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There has been much talk in the last decade about abolishment of the electoral college. This talk is mostly from people who do not understand it. There are many reasons for the electoral college system, today we will look at two.
In what may seem like an unrelated argument there has been talk of late about postponement of the election due to Hurricane Sandy. The argument goes that votes from the northeastern states will be under-counted because of the difficulty they may or may not face in voting due to the storm.
The truth is the founders already put in place a system that mitigates the effects of regional difficulties to voting. That system is the electoral college. You see the founders already knew that the weather can be different in different states, even regularly so.
Some states regularly have to deal with snow to go to their polling places, while southern states hardly ever have this difficulty.
The average citizen in a rural state often has to travel further to their respective polling place than a citizen in Washington D.C., who will likely be able to walk if able bodied.
A poorer state may not have the financial capability to open as many polling places as a rich state.
Many other things can have an effect on the ease of voting in a particular state. The electoral college, by apportioning electors to the state in proportion to their congressional delegation, and therefore indirectly also by population, allows for the varying difficulties in voting among states to be effectively compensated for. It does not, of course, directly compensate for intrastate variations in difficulty, but does allow for state legislatures to take appropriate action by, among other things, setting the way the electors are chosen based on their citizens’ votes.
A second reason for the electoral college is to prevent encouragement, or lack of discouragement, of voter fraud by the state or local government.
Consider the scenario of a country with politics split largely along regional lines. If the election were based on a purely popular vote local officials might be tempted to look the other way when people attempt to vote multiple times. After all they are likely to vote for the same person that the official wants, as they live nearby. In an electoral college system, this would be less likely, as in any state with such a heavily decided population, the outcome would be known anyway. In any swing state, it would be less advantageous to allow multiple voting as the local official would have less of an idea of how the offender would vote.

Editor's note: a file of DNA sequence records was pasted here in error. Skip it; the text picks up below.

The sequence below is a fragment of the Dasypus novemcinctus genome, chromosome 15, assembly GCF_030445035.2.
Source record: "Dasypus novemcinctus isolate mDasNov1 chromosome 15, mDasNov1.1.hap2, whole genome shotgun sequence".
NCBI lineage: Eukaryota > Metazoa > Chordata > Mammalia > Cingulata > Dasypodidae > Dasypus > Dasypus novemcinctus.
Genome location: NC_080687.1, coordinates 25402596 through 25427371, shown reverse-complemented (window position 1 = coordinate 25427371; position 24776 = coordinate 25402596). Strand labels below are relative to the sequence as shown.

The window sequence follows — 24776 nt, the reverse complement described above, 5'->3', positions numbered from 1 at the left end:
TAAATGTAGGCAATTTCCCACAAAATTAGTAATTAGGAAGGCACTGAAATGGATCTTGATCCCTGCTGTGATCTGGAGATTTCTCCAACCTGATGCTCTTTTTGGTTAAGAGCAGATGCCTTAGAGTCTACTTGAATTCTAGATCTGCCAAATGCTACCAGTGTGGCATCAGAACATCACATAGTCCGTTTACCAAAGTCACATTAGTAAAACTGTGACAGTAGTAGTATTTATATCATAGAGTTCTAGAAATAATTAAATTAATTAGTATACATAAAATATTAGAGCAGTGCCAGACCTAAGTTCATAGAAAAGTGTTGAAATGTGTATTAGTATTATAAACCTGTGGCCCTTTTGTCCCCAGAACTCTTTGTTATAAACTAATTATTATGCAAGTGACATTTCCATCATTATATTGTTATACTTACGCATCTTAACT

I realized the significance of this effect because of a article I saw about an election in an African country(I can’t at the moment remember which, perhaps I’ll update later) in which I suspected this was going on. The country was highly divided amongst Islamics and non-Islamics in a highly regionalized fashion, with the Islamics in the minority. The election was won by the Islamic candidate due to much higher turnout in the Islamic regions, at turnout levels that strained credibility.
You may think that this may not have relevance in this country, but consider the highly regionalized politics of the United States right before the civil war. Without the electoral college, poll workers in southern states could have used this effect to prevent Lincoln from winning. Not to necessarily say that they would have, but they could have.
So the next time you wonder why we have these old institutions, attempt to understand the reasons for them before advocating their abolition.
–Giuseppe Van Der Waals
I hope you enjoyed my first diary here at RedState and look forward to your comments, positive, critical, and otherwise.
Note that I did write this in a single draft several hours after my usual bedtime after being annoyed by arguments about both theelectoral college and unrelated ones about Hurricane Sandy, so please excuse any typos, grammatical errors or droning onsentences such as this one.